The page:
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“Whenever a Soldier Falls, Everyone Embraces - this Time the Embrace is Different”

Lt. Col. Alim Abdallah and Lt. Col. Salman Habaka, both from the Druze village of Yanuh in the Western Galilee, were killed in action following the outbreak of war on Oct. 7 | Local Council Chairman: “I felt a shared pain, both as a resident of Yanuh and as an Israeli”

ראש מועצת יאנוח-ג'ת, מודי סעד, לצד תמונות סא"ל עלים עבדאללה ז"ל וסא"ל סלמאן חבק'ה ז"ל (צילום: אלבום פרטי)
Chairman of the Yanuh-Jat Council, Mudi Sa’ad, alongside photos of Lt. Col. Alim Abdallah and Lt. Col. Salman Habaka. “The feeling is that we are standing with the country during a test” (Photo: Private album)
By Yaniv Sharon

Lieutenant Colonel Alim Abdallah, from the Druze village of Yanuh in the north of Israel, was supposed to begin studying for his master’s degree at the University of Haifa when he was called upon to assist in the fighting in the north during the outbreak of war. On October 9th, Abdallah, the deputy commander of Brigade 300 in the 91st Division, was killed in a battle with militants along Israel’s border with Lebanon.

Lieutenant Colonel Salman Habaka, also from Yanuh, was killed in action two months later in a battle in the Gaza Strip. He was a commander in the Armored Corps. “On Yom HaZikaron everything comes back to us,” said his father, Imad Habaka.

Lt. Col. Salman Habaka (Photo: Private album)
Lt. Col. Salman Habaka (Photo: Private album)

The small village, with approximately 4,900 residents, is part of the Yanuh-Jatt Regional Council in the Western Galilee, and has been in deep mourning over the last several months. “These are two tragedies. The people are still grieving, and it hasn't ended,” Habaka said.

“He Threw Three Grenades and Killed Three Terrorists”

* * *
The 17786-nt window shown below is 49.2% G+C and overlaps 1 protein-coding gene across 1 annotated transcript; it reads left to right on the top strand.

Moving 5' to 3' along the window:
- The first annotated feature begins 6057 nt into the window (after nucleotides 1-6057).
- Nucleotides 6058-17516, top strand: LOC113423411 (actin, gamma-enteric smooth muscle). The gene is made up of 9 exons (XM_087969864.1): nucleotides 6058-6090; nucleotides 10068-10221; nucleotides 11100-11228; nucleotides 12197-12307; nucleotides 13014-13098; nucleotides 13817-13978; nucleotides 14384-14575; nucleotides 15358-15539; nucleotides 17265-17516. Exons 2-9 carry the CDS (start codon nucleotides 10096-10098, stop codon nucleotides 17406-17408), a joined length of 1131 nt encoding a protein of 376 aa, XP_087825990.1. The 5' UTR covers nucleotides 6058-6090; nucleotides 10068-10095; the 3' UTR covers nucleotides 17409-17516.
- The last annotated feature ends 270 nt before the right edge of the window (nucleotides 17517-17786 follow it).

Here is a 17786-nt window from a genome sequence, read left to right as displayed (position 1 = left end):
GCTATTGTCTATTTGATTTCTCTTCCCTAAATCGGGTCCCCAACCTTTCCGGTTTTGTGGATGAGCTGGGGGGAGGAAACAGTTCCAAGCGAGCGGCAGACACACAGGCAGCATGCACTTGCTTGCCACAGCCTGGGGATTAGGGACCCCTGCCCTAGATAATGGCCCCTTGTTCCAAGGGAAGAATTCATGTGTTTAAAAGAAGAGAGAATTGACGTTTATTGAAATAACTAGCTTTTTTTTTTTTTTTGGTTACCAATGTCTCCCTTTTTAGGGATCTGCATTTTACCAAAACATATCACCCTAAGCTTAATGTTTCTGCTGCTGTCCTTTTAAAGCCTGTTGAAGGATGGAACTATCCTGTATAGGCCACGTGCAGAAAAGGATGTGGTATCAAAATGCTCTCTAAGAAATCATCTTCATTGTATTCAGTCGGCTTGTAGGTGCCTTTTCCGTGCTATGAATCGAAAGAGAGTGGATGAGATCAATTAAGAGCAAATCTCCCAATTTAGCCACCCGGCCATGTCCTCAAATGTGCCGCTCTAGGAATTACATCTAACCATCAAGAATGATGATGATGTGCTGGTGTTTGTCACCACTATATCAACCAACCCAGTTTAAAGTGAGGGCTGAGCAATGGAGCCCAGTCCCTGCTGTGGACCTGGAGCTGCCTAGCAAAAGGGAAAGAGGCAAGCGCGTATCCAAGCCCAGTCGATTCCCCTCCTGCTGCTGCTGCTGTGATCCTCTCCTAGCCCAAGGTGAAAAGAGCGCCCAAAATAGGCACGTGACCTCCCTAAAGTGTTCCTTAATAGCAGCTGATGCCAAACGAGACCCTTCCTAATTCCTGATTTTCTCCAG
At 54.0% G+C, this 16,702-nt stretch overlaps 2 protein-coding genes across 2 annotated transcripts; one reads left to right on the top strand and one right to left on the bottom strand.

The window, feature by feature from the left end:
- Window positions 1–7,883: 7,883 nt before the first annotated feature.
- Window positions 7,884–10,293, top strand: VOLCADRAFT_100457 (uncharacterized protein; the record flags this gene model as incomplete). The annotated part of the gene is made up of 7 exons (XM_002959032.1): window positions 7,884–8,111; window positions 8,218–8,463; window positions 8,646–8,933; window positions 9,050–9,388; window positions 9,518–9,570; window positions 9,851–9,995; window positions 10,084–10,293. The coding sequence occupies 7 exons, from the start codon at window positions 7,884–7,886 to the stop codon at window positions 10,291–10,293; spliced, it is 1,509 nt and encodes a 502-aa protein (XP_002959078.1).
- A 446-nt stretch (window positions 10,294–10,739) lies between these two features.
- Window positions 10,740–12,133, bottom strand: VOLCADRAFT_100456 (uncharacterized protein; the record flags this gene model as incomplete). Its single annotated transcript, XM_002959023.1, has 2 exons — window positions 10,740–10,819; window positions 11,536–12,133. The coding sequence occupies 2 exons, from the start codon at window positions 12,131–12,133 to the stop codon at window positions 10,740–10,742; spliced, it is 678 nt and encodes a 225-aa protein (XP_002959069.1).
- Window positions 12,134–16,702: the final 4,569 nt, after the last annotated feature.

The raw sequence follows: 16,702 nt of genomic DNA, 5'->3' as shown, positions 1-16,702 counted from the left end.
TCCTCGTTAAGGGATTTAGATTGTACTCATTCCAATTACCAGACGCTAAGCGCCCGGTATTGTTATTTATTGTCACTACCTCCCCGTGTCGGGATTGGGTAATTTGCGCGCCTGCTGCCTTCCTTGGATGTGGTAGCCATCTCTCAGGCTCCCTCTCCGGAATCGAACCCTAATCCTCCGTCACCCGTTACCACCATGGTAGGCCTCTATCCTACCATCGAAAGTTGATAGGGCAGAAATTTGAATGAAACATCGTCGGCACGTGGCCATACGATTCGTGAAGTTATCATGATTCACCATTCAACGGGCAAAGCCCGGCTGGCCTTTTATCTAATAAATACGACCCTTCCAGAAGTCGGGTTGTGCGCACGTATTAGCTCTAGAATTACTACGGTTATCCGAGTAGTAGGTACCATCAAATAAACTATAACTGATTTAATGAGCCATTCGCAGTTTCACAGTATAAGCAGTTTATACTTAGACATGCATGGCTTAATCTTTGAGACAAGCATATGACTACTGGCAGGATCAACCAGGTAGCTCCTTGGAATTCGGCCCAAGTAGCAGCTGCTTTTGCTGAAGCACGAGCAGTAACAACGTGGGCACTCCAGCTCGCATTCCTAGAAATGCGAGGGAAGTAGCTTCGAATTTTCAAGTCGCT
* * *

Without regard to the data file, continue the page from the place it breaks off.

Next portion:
Mudi Sa’ad, the head of the local council and the cousin of Lt. Col. Abdallah, spoke about a modest man, a family man who was well-respected in society. “He has a large family. There are 13 people – 10 sisters and three brothers. He married Muna and they have two daughters and a son.

“Despite being a combat officer, he was connected to his home. He tried as much as he could to help out and be with his family at every opportunity. He was the second child in his family. His brother was in the Prison Service, another brother works in the Ministry of the Interior, and a third brother is a Major who served with him in the same unit.”

According to Sa’ad, Abdallah’s brother, who served as a company commander in the same brigade, heard the report of Abdallah’s injury over military radio. “He was preparing his company for battle under live fire when he heard a report of a terrorist incursion. He understood that his brother had run in that direction. He received a report that the deputy brigade commander, his brother, was injured.”

Lt. Col. Alim Abdallah (Photo: IDF website)
Lt. Col. Alim Abdallah (Photo: IDF website)

After receiving the report of a terrorist incursion, the brigade commander arrived on the scene. The terrorists, who had situated themselves on high ground, opened fire towards the brigade commander, killing Sergeant first class Jawad Amer and Master sergeant (res.) Gilad Molcho. “Alim arrived on the scene and threw three grenades, killing three terrorists,” said Sa’ad. “The fourth terrorist hid and fired towards him. Alim was hit by a bullet between the sides of his flak jacket when he turned to ask for ammunition.”

Abdallah was 41 at the time of his death. “On the day he died, they were supposed to throw him a goodbye party,” Sa’ad continued. “That Wednesday he was planning to go on a short vacation and then start studying for his master’s degree at the University of Haifa.

“Alim was a fighter who was always at the front. That’s his legacy. He could’ve stayed at the base, he had already finished his job. But Alim was committed and didn’t remain indifferent. He jumped into action, like he was used to doing.

“It’s very hard for his widow, and for his children, but a disaster starts out big and over time you gain perspective. But his death is painful. Every day I see one of his sisters making a post about Alim.”

“Warfare on the Streets of the Kibbutz”

Lt. Col. Salman Habaka, 33 at the time of his death, served as a battalion commander in the Armored Corps. “He’s my first son,” said his father, Imad. “He was a magnificent child, he wanted to know, to learn, to do. From his childhood it was clear that he would be special. He was easygoing and respected all people. Everyone loved him.”

Habaka is survived by three brothers and two sisters. “His brother developed multiple sclerosis at age ten, now he’s in a wheelchair,” Imad Habaka said. “Salman loved him. That’s where his affinity towards people with special needs came from. He would invite them into the battalion and give them a chance to try it out. They talked about how Salman made them happy for a day.”